Balsam Woolly Adelgid

Balsam woolly adelgid

(Adelges piceae)
*Not detected in Michigan*
WATCH LIST

Report this species:

If you notice white, waxy material on twigs, branches or stems, or twig gouting on fir trees, do not move them! Take photos, note the location and report it to:

Michigan Department of Agriculture and Rural Development, MDA-Info@michigan.gov or phone the MDARD Customer Service Center, 800-292-3939.

If possible, please take one or more photos of the invasive species you are reporting. Also make note of the location, date and time of the observation. This will aid in verification of your report. You may be asked to provide your name and contact information if follow-up is needed.

- Or - Use the Midwest Invasive Species Information Network (MISIN) online reporting tool 

- Or - download the MISIN smartphone app and report from your phone - http://www.misin.msu.edu/tools/apps/#home


Balsam woolly adelgid looks like a white, waxy substance on the bark of a balsam tree.

Jerald E. Dewey, USDA Forest Service, Bugwood.org

balsam woolly adelgid
David McComb, USDA Forest Service, Bugwood.org - twig gouting

balsam woolly adelgid
David Beckman, Idaho Department of Lands, Bugwood.org 

Why we care: Balsam woolly adelgid (BWA) is a sap-feeding insect that attacks true fir trees, including balsam fir and Fraser fir. Repeated attacks weaken trees, cause twig gouting, kill branches and, over the course of several years, cause trees to die.

What is at risk? There are nearly 1.9 billion balsam fir trees in Michigan’s forests. And, as the third largest Christmas tree-growing state in the country, Michigan produces nearly 13.5 million fir trees each year, grown on over 11,500 acres. True fir trees, including forest, landscape and Christmas trees, are susceptible. Small (less than 1/32nd of an inch) purplish-black adults form white, waxy “wool” covering twigs, branches and stems of infested trees (see photo). Smaller, amber-colored crawlers hatch in midsummer. This is the mobile stage, when risk of movement by wind and wildlife is highest.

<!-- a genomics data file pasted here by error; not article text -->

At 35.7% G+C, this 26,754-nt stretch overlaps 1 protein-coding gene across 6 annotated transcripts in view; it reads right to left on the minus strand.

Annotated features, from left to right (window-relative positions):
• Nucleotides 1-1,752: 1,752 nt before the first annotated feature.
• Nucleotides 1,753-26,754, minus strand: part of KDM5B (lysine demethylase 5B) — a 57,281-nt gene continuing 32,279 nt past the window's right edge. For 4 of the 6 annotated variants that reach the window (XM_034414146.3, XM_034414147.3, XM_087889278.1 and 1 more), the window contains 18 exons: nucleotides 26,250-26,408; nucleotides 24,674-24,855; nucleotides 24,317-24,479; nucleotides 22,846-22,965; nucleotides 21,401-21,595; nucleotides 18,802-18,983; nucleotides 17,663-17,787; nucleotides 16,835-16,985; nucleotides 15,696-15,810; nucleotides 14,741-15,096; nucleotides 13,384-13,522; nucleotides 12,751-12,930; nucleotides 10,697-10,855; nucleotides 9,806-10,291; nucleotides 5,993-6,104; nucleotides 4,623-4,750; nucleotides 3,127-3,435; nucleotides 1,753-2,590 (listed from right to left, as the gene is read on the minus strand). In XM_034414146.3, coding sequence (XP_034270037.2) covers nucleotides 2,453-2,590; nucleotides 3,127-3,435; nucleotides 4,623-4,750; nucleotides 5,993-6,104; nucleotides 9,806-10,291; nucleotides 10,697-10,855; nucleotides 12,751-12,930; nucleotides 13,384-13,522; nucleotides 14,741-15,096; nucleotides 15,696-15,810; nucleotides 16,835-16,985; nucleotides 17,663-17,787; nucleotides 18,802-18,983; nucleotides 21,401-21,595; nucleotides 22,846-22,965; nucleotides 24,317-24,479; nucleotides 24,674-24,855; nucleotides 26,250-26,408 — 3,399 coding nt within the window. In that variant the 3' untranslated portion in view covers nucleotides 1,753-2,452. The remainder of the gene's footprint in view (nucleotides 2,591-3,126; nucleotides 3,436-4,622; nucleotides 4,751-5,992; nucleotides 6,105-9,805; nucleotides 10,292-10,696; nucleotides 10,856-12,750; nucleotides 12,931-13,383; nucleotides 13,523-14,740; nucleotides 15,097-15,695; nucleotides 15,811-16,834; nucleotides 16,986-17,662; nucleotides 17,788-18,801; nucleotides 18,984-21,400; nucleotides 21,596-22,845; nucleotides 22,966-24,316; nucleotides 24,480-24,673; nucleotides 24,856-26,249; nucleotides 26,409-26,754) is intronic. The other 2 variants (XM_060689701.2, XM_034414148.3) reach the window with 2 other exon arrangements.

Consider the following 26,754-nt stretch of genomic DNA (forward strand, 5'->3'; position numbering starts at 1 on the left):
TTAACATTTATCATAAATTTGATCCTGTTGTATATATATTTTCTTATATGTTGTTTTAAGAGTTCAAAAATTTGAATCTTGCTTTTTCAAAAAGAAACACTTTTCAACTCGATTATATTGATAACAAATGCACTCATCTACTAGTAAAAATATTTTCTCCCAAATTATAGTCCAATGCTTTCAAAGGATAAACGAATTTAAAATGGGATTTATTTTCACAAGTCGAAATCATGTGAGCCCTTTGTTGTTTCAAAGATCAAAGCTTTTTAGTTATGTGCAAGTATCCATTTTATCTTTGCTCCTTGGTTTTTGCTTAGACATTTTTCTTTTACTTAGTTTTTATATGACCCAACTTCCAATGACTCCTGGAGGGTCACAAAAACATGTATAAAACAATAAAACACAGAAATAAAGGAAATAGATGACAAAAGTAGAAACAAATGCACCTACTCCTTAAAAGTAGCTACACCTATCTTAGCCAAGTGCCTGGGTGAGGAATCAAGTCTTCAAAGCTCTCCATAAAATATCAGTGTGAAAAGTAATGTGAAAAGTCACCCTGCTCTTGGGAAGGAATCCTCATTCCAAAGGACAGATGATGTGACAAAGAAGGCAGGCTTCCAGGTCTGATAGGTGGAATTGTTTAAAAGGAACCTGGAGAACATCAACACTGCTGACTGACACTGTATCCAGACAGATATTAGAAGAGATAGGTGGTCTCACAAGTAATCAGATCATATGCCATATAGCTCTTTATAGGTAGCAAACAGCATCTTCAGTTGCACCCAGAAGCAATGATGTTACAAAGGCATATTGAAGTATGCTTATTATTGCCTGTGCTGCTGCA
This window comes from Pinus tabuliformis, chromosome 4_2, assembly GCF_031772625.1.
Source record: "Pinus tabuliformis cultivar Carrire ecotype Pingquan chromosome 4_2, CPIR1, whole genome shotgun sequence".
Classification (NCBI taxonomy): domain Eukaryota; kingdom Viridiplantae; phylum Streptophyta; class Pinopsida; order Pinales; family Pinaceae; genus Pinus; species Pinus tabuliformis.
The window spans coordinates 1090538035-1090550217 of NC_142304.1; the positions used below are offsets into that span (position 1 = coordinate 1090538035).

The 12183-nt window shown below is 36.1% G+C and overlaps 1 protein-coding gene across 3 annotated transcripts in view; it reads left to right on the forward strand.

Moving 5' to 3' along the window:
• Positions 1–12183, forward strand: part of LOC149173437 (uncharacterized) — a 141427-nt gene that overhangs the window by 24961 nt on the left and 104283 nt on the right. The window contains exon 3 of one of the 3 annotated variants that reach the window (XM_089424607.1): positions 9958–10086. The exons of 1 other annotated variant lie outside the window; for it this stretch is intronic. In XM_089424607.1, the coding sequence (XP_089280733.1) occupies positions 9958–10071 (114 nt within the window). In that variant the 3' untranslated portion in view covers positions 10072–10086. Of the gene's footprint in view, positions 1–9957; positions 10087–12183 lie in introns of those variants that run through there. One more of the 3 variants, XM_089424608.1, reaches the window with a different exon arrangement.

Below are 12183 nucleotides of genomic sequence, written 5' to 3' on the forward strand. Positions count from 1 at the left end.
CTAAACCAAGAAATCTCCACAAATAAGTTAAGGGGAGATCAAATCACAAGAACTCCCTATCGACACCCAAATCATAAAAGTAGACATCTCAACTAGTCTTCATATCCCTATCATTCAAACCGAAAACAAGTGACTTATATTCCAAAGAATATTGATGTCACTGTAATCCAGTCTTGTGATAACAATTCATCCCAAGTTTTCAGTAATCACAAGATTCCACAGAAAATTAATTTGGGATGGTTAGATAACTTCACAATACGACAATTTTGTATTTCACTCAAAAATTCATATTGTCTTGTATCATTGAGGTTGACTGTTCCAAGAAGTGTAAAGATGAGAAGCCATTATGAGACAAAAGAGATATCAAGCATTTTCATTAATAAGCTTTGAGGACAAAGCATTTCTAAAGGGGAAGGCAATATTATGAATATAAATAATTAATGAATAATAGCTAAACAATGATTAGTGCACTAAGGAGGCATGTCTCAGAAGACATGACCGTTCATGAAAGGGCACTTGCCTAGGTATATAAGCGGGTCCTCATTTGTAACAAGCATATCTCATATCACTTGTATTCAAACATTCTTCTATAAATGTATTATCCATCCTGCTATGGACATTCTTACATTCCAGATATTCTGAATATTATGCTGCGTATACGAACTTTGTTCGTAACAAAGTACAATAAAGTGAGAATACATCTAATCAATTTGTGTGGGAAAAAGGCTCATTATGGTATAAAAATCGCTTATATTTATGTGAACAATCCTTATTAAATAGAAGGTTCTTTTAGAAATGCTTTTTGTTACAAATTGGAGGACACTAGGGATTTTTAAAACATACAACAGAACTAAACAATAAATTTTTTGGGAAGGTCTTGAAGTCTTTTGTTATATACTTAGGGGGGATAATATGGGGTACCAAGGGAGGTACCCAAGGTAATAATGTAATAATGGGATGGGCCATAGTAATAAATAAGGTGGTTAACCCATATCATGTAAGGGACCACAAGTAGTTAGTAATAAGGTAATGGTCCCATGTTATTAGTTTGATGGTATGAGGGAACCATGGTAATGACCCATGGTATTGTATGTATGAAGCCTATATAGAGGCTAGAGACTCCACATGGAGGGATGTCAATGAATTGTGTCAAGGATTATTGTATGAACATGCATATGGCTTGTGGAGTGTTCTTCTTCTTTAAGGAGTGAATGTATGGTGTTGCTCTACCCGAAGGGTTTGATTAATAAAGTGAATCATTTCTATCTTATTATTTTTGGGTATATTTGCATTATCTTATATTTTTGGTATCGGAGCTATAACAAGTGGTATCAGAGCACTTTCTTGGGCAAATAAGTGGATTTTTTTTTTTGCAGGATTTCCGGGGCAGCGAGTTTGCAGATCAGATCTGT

The threat: BWA could be introduced into Michigan in a number of ways, including infested nursery stock, firewood, logs and vehicles. Once here, wind, birds and animals can carry this insect for miles. What could happen in Michigan? Accidentally introduced to southeastern Canada from Europe around 1900, BWA is already established in, and continues to threaten, fir trees in the Pacific Northwest, several northeastern states and the Central Atlantic states. In Great Smoky Mountains National Park, for example, 95% of Fraser firs have been killed by BWA.

More Information:

What does Balsam Woolly Adelgid Look Like, Where is it Found, and What Trees can it Infest?

Quarantine Information

Links of Interest